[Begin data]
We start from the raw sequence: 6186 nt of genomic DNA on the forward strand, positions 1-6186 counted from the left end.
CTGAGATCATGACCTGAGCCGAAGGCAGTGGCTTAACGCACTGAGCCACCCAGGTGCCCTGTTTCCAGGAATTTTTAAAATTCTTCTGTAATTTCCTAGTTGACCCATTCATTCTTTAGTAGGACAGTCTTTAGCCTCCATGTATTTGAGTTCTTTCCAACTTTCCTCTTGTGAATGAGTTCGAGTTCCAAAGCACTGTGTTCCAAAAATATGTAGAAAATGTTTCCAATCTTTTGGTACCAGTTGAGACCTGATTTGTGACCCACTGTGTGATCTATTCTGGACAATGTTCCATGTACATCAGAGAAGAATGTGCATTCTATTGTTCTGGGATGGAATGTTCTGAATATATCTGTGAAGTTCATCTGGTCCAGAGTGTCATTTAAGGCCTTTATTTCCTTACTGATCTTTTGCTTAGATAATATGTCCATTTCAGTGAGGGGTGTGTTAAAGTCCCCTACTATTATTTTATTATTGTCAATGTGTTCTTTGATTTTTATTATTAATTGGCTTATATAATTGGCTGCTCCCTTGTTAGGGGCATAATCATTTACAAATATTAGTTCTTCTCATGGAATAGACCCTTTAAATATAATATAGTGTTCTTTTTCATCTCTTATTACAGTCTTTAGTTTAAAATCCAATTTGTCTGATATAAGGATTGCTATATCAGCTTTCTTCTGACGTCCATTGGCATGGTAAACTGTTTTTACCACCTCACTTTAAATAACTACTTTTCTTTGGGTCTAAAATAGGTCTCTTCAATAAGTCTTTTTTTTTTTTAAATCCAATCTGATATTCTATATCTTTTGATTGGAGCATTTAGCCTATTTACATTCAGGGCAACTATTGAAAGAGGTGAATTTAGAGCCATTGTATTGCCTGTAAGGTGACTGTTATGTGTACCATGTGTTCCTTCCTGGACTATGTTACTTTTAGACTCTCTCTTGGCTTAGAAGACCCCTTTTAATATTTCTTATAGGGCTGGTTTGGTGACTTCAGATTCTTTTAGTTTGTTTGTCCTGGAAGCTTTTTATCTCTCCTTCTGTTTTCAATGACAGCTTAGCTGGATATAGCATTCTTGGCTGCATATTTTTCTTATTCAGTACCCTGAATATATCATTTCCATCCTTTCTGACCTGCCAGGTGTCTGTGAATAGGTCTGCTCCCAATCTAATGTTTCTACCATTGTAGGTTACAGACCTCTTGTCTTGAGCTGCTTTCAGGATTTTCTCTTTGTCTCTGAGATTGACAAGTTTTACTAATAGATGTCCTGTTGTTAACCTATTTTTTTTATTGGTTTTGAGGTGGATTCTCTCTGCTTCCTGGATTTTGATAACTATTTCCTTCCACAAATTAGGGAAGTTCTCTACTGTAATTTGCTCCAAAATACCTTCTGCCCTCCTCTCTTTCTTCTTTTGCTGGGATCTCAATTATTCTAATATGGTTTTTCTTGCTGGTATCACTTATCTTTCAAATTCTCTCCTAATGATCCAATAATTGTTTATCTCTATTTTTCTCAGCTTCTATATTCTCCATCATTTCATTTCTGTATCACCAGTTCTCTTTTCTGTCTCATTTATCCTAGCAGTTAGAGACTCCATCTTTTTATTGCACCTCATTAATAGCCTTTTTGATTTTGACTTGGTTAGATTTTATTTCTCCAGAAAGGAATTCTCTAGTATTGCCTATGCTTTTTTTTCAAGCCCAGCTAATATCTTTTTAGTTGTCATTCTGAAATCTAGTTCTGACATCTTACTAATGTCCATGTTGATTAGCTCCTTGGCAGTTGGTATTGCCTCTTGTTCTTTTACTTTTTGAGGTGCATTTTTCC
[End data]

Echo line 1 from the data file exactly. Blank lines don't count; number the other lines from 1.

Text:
We start from the raw sequence: 6186 nt of genomic DNA on the forward strand, positions 1-6186 counted from the left end.